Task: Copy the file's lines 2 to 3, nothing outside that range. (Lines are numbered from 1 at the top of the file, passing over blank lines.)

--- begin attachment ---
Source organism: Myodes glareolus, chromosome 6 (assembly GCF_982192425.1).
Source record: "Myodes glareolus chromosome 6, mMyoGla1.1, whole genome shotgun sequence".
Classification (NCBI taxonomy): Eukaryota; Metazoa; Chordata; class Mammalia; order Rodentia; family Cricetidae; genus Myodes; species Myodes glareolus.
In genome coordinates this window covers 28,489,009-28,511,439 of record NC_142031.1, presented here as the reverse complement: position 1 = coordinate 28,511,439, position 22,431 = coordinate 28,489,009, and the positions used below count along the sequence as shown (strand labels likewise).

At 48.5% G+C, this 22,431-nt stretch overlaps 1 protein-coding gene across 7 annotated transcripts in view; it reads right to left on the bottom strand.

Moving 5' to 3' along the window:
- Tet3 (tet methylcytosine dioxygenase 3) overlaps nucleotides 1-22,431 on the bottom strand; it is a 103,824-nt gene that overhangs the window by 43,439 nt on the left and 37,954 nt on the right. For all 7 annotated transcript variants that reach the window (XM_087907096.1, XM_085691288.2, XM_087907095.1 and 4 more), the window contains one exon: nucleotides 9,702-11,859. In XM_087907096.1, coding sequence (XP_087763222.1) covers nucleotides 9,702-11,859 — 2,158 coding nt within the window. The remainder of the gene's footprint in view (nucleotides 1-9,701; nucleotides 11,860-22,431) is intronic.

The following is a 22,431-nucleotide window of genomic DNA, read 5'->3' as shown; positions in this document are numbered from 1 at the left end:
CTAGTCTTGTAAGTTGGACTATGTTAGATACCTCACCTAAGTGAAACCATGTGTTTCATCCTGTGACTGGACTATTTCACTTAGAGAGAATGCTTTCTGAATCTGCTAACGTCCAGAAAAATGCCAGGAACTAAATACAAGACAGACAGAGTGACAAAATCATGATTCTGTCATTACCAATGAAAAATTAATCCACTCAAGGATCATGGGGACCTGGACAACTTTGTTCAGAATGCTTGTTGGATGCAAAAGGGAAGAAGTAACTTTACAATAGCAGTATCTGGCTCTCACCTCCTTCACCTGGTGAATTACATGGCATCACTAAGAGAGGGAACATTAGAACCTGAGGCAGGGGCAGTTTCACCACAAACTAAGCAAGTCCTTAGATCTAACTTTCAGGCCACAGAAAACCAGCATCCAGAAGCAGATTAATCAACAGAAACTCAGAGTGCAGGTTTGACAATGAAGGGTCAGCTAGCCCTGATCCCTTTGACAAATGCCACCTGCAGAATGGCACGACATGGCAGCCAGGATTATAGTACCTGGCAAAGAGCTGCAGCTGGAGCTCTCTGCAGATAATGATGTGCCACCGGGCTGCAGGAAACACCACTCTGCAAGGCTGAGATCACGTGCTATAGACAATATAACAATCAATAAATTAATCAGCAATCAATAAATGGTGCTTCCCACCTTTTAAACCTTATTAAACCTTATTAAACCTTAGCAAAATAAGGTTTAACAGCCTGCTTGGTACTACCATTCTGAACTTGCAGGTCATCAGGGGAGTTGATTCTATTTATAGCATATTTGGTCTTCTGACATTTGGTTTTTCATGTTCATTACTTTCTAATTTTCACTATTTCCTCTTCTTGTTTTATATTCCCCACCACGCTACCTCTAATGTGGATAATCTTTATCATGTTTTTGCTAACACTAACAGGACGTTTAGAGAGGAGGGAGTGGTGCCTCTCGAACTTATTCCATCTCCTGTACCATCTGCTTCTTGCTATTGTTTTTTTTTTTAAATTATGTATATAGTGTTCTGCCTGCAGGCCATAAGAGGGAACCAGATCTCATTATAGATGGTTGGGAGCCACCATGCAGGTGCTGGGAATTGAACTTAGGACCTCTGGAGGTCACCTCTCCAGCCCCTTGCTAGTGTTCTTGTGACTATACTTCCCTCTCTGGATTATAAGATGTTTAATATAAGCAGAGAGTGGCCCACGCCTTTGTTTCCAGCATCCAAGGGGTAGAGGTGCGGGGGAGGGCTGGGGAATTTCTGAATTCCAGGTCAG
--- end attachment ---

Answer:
Source record: "Myodes glareolus chromosome 6, mMyoGla1.1, whole genome shotgun sequence".
Classification (NCBI taxonomy): Eukaryota; Metazoa; Chordata; class Mammalia; order Rodentia; family Cricetidae; genus Myodes; species Myodes glareolus.